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OT: Adoption


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My wife and I have been kicking around adoption for several years now and we have decided that we are definitely going that route. Problem is we are having some difficulty finding an agency we are comfortable with. Either the agency is too expensive, or they do not work with couples living in MD, or the restrictions require both prospective parents to be 30 or older, or whatever. Its starting to get discouraging. If any of you have inforomation on a quality agency we would apprecaite the help. We are most interested in adoption from China--the prospects for infant girls there are horrible--but we are open other options.

Thanks guys.

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We would probably have to go oversees for every place except for Korea, but that isn't a problem. The problem is that many Eastern European countries are attaching about $15,000 to the already high cost of adoption to make a little cash. We just can't afford to help ballance their nation's budget.

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Mardi, are you serious? If so, that is absolutely awesome. I know it's kind of a round about approach, but if you want, I'll ask my girlfriend (nurse in a pieds unit) to ask her best friend (social worker). Between the two of them, they may have some information for you.

My girlfreind and I have been talking about kids when we get married and one of her life long dreams in to be a foster parent for medically fragile kids. We're both in agreement that we will probably becomde foster parent when we get married. In any event, I know she has done some looking into adoptions and foster parenting, so she may already know the info.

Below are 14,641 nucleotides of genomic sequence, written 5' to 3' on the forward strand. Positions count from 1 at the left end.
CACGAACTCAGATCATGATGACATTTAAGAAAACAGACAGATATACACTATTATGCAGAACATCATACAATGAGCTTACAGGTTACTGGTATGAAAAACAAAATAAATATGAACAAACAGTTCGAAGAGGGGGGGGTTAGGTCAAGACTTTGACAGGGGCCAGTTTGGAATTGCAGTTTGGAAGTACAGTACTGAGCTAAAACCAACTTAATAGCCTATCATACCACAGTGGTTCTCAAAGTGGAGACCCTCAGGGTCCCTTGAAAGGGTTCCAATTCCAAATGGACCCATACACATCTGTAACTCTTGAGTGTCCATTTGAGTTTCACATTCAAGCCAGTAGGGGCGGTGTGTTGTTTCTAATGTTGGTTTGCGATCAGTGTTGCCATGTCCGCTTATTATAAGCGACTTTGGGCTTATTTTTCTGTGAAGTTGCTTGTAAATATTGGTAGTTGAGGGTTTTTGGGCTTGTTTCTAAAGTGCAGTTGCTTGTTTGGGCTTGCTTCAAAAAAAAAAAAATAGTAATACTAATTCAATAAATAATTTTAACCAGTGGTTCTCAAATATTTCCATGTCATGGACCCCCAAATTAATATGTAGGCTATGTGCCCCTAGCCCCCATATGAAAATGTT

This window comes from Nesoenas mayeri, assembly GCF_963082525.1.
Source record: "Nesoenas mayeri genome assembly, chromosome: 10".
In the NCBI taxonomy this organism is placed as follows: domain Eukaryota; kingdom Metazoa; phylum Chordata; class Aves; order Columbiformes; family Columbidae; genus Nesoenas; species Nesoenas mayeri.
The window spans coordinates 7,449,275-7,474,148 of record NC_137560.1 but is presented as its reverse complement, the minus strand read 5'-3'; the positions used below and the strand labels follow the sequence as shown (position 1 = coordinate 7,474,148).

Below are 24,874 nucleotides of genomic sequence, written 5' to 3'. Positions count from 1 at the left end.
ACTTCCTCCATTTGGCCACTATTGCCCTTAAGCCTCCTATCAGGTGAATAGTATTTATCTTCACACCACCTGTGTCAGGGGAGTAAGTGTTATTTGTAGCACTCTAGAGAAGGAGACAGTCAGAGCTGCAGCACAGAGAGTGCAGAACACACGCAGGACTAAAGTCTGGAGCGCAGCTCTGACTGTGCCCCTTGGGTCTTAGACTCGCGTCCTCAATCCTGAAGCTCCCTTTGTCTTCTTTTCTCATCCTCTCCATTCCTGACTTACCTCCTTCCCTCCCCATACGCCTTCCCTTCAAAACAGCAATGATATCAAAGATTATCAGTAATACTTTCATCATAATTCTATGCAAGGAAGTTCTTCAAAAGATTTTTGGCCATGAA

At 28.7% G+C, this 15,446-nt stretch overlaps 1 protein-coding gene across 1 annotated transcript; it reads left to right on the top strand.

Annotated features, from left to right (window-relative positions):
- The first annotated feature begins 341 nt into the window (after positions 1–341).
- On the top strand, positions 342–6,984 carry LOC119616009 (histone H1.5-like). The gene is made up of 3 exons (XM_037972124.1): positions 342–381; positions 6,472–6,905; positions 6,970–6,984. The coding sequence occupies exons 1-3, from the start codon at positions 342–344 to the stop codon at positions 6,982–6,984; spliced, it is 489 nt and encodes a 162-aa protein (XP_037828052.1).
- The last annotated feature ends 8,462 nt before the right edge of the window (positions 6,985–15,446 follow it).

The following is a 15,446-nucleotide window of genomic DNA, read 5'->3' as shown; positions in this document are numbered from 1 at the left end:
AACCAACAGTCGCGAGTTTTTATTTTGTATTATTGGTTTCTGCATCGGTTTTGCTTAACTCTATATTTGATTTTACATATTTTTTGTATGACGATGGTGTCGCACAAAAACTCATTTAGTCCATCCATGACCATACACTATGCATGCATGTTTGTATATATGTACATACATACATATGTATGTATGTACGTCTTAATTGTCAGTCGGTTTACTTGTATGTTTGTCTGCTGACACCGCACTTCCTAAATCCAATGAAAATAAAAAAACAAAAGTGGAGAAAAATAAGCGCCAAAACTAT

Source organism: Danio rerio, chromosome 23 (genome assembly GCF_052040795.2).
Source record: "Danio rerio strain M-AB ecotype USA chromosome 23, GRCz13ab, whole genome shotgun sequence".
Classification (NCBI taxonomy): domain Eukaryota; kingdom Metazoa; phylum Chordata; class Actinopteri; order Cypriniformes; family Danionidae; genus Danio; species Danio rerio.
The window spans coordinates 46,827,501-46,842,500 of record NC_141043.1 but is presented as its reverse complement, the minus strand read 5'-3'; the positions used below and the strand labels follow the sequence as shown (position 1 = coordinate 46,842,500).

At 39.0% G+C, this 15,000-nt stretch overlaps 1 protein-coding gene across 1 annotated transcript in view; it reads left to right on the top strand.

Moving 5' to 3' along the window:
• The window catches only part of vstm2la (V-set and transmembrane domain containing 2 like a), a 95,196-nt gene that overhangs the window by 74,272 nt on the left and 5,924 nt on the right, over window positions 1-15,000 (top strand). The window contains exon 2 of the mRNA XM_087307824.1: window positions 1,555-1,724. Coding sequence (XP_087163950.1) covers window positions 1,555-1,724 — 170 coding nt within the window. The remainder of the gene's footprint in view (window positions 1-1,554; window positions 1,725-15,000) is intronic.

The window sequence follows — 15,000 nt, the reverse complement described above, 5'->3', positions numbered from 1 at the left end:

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Mardi,

My wife and I have been foster parents for a long time, both in northern Virginia and in PA, and we adopted our son through a foster care agency.

If you're looking for an infant with no or few issues, then the overseas adoption might be the best way to go.

But if there's a chance that you and your wife might be interested in helping some kids here who truly need a loving family to help stabilize their lives, and with the potential for adoption, then you may want to give foster parenting a shot.

It's not an easy choice, and the road gets real bumpy sometimes, but you and your wife may be able to offer the only 'normal' childhood experience that some of these kids might ever have.

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mardi......i'm a proud adoptive parent (3 years now). some suggestions:

1) have parents/in-laws keep an open ear. you'ld be amazed how many off the wall opportunities come about.

2) stay plugged in to the local church

3) go thru agencies, but be careful - there are a lot of ripoffs.